The Western Association of Broadcasters (WAB) has announced the main speakers lineup for its 85th Annual Conference. Four-time Olympic champion Hayley Wickenheiser, former Saskatchewan Premier Brad Wall and media strategist Paul Jacobs of Jacobs Media will join delegates in Banff, Alberta June 5-6. Find more info on the speakers lineup and register here.
Bell Let’s Talk Day 2019 is coming up on Jan. 30 with the mental health initiative’s national awareness campaign already underway The media campaign features 41 Friends of Bell Let’s Talk telling their personal stories of living with mental illness, including Howie Mandel, Quebec actress Marie-Soleil Dion, Michael Landsberg, and Mary Walsh.
The Registered Nurses’ Association of Ontario (RNAO) annual Media Awards submission deadline is Jan. 11. Journalists are invited to submit entries published or broadcast in Ontario in 2018 that will be judged by a committee of journalists and nurses at RNAO. Previous winners include CTV News, the Ottawa Citizen, and CBC Radio as well as smaller news outlets such as Watershed magazine and the Etobicoke Guardian for coverage ranging from cuts to nursing staff to post-traumatic stress disorder among first responders. 
The Canadian Association of Journalists entry deadline for the 2018 CAJ Awards program, is Monday, Jan. 14. Featuring Canada’s top investigative journalism award, the Don McGillivray Award, you can find more info on the Awards section of the CAJ website.
TVO is the Media Sponsor of An Evening with Bob Woodward on Jan. 17 at the Living Arts Centre in Mississauga. TVO’s Steve Paikin will interview the legendary journalist and two-time Pulitzer Prize winner. Woodward has penned 19 bestselling books including his most recent, FEAR: Trump in the White House, which sold over 1.1 million copies in its first week. Find ticket info here.
Journalists for Human Rights (JHR) is hosting the launch of Emerging Voices, the organization’s study on access to journalism education for Indigenous students, on Jan. 14 at the Ryerson Journalism Research Centre. The evening will feature a panel discussion with CBC host Duncan McCue, Kyle Edwards of Maclean’s, and Tanya Talaga, investigative journalist with the Toronto Star. Register to attend here. 
On our first podcast of 2019, Esther Enkin, who has retired after six years as the CBC’s complaint watchdog, and four decades as a working journalist that took her from field producing for The Journal to senior editor on The World At Six.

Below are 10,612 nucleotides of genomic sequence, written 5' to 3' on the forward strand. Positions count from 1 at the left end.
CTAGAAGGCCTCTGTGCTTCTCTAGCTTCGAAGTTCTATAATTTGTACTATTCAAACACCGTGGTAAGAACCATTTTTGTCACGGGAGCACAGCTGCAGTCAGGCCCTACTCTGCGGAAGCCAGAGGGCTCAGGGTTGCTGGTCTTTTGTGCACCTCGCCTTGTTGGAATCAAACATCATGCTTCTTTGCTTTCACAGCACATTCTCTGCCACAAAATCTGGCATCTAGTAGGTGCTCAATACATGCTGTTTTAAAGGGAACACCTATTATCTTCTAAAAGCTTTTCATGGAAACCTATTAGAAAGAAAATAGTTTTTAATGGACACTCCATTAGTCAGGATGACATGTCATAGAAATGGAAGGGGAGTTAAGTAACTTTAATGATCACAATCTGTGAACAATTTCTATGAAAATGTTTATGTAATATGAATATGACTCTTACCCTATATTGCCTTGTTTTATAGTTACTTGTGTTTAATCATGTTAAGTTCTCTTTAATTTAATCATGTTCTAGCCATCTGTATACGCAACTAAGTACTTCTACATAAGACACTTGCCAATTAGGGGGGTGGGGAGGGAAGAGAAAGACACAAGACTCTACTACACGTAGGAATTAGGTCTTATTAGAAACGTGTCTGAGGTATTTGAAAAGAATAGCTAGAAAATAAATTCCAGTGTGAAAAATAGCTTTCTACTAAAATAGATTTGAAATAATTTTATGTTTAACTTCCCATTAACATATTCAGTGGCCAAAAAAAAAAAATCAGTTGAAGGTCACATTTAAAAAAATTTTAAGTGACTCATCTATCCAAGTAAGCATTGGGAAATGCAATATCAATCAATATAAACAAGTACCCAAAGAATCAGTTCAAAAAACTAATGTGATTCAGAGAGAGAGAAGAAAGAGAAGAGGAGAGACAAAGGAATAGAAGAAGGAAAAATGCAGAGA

Broadcast Dialogue had the chance to talk to Enkin about the challenges facing Canadian journalism in the era of intolerance, outrage and distrust.
Røde Microphones has launched what it’s calling the “ultimate podcast microphone.” The PodMic is a broadcast-grade dynamic microphone designed for podcast applications that includes a built-in pop filter. It can be used with any XLR interface. 
Drive Time Metrics (DTM) has been issued a patent related to the collection, measurement, and analysis of in-vehicle media usage data. DTM says the invention provides real-time measurement of any media a driver or passenger may consume while in a vehicle, including AM/FM/HD/DAB radio, satellite radio, stored media such as MP3 & CD/DVD, streaming media, internet radio, audio books, podcasts, audio/video ads, and other forms of audio/video content. The technology also extends to content from the In-Vehicle Entertainment (IVE) system, and integration with a smartphone or media player via wired or wireless connectivity, including Apple CarPlay and Android Auto.
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- ^ here (broadcastdialogue.com)
- ^ statement (jazz.fm)
- ^ JAZZCAST (jazzcast.ca)
- ^ 13 Predictions for Podcasting in 2019 (blog.pacific-content.com)
- ^ here (www.kelownanow.com)
- ^ NIMIS website (icm-tracking.meltwater.com)
- ^ website (www.broadcasting-history.ca)
- ^ Crave (www.bellmedia.ca)
- ^ Ruby Jay (www.instagram.com)
- ^ Scott Borchetta (www.ctv.ca)
- ^ Marie-Mai (www.ctv.ca)
- ^ Liz Trinnear (www.ctv.ca)
- ^ eTelefilm (link.active-mail.biz)
- ^ here (telefilm.ca)
- ^ recipients (www.newswire.ca)
- ^ mvpproject.ca (www.mvpproject.ca)
- ^ YouTube channel (www.youtube.com)
- ^ here (fraservalleynewsnetwork.com)
- ^ here (www.digitalmediaatthecrossroads.ca)
- ^ here (www.digitalwomenleaders.com)
- ^ ruling (broadcastdialogue.com)
- ^ decision (crtc.gc.ca)
- ^ called for comments (crtc.gc.ca)
- ^ here (www.wab.ca)
- ^ Friends of Bell Let’s Talk (letstalk.bell.ca)
- ^ Media Awards (www.rnao.ca)
- ^ the Awards section (www.caj.ca)
- ^ here (www.livingartscentre.ca)
- ^ here (www.eventbrite.ca)
- ^ PodMic (en.rode.com)
- ^ patent (patft.uspto.gov)